TUHS practices join federal program to improve primary care
Comprehensive Primary Care Plus aims to improve patients’ experiences with primary care and create a public-private partnership that allows practices to improve treatment and better invest their funds.
Temple University Health System recently became one of nearly 3,000 health systems nationwide to participate in a program that could revolutionize the way primary care is delivered to patients.
The program, Comprehensive Primary Care Plus, commonly called CPC+, aims to improve patients’ experiences in primary care by increasing access to physician practices; strengthening ongoing care management; and increasing engagement between patients and their medical care providers. The CPC+ program creates a public-private partnership through which both Medicare and select private insurance companies are investing in primary care practices to improve patient outcomes.
For roughly 7,000 patients who will be touched by the program Temple Physicians primary care practices, the initiative will mean more contact with their doctor’s offices—such as reminder calls from nurses to schedule routine checks, like mammograms or glucose screens.
“The program is really designed to foster a patient-centered medical home environment within the physician practices,” said Steven Carson, vice president of clinical integration of the Temple Center for Population Health and Temple University Health System. “Patients can expect to see consistency in who sees them in the practice [and] outreach from their care team following a hospital admission or an emergency department visit for follow-up care.”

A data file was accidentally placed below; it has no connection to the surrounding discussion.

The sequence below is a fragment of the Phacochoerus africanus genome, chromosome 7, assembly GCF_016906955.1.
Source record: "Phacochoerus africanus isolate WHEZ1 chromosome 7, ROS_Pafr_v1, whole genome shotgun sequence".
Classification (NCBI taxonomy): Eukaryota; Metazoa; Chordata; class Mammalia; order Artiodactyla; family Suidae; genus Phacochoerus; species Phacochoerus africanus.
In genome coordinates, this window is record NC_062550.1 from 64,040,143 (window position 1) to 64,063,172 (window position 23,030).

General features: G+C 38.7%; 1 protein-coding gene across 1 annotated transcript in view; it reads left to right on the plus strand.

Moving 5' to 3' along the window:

Temple’s practices participating in the program are Temple Physicians at Rockledge, Temple Physicians at Fort Washington, Fox Chase Internal Medicine, Jamestown Family Medicine, Temple Physicians at Lawndale and Temple Physicians at Palmer Park.
“The populations [at those practices] matched up best with what the government was looking for” for the pilot,” said Marc Hurowitz, a primary-care physician and chief executive officer of Temple Physicians Inc.
Carson said the CPC+ goals are aligned with improvements that Temple’s health system has already been implementing across its physician practices in collaboration with the Temple Center for Population Health.
“We’ve added nurse navigators and community health workers in practices to help support patient needs in those practices and patients transitioning from the hospital back into the physical practices,” Carson said, adding that those employees help to coordinate overall care management.
Another major reason Carson said Temple applied for a spot in the CPC+ pilot is its merit-based incentive payment program, which will allow participating doctors’ offices to be paid for care management services by month for beneficiaries, which can in turn improve care outcomes.
Both he and Hurowitz said improvements developed through CPC+ have the potential to eventually be rolled out across the health system.
“It’s the opportunity to look at potential interventions to see how effective they are going to be,” Hurowitz said. “It also enables us to partner with a government innovation program so that our direction is aligned with the direction that healthcare is moving.”